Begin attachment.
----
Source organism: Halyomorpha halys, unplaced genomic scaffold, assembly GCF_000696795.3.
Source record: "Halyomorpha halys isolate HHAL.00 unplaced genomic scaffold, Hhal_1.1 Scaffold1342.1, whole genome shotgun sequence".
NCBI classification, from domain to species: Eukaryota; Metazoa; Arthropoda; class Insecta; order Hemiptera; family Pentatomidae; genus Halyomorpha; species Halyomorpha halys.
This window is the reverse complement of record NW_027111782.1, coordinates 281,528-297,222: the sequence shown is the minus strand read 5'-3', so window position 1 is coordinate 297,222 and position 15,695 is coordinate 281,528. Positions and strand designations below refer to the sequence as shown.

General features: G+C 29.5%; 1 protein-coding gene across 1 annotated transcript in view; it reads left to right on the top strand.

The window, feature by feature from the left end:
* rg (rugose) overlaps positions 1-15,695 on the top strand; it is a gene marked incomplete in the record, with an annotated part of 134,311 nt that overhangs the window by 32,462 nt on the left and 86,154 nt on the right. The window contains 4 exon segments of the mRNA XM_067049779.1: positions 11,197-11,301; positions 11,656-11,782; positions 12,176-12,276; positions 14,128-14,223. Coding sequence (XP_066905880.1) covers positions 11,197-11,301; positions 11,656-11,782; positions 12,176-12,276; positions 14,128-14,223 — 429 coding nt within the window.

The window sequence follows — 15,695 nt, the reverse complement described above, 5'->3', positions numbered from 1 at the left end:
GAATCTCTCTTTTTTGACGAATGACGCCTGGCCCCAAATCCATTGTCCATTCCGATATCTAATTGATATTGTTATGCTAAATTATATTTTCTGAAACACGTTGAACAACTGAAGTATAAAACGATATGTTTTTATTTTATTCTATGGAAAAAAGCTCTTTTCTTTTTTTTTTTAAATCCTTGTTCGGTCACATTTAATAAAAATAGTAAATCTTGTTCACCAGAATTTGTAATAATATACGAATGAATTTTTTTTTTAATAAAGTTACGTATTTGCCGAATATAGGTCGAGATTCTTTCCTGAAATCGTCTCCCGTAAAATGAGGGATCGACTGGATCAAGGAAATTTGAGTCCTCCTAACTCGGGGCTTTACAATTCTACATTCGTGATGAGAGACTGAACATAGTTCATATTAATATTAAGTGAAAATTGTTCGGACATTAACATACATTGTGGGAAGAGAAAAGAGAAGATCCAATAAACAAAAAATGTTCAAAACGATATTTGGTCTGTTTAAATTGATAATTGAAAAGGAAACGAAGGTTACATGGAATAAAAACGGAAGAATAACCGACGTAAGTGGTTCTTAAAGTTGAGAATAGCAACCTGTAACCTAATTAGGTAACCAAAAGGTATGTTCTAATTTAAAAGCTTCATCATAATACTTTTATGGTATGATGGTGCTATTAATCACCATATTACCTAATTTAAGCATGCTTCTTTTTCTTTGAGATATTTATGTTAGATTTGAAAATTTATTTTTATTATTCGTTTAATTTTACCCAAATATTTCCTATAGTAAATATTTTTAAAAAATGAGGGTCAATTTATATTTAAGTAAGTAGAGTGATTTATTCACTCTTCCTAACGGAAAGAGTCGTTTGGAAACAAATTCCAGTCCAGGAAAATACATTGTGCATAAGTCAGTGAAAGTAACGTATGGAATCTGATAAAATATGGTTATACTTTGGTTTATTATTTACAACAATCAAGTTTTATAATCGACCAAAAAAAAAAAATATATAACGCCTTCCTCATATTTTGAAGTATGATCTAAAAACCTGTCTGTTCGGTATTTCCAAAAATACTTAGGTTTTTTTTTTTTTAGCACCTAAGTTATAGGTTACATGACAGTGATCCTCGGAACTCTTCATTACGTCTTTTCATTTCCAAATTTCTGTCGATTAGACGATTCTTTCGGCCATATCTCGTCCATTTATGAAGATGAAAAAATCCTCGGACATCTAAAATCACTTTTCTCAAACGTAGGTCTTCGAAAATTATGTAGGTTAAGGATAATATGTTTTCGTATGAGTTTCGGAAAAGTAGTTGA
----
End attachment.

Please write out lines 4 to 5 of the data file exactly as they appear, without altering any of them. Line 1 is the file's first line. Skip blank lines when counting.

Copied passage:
This window is the reverse complement of record NW_027111782.1, coordinates 281,528-297,222: the sequence shown is the minus strand read 5'-3', so window position 1 is coordinate 297,222 and position 15,695 is coordinate 281,528. Positions and strand designations below refer to the sequence as shown.

General features: G+C 29.5%; 1 protein-coding gene across 1 annotated transcript in view; it reads left to right on the top strand.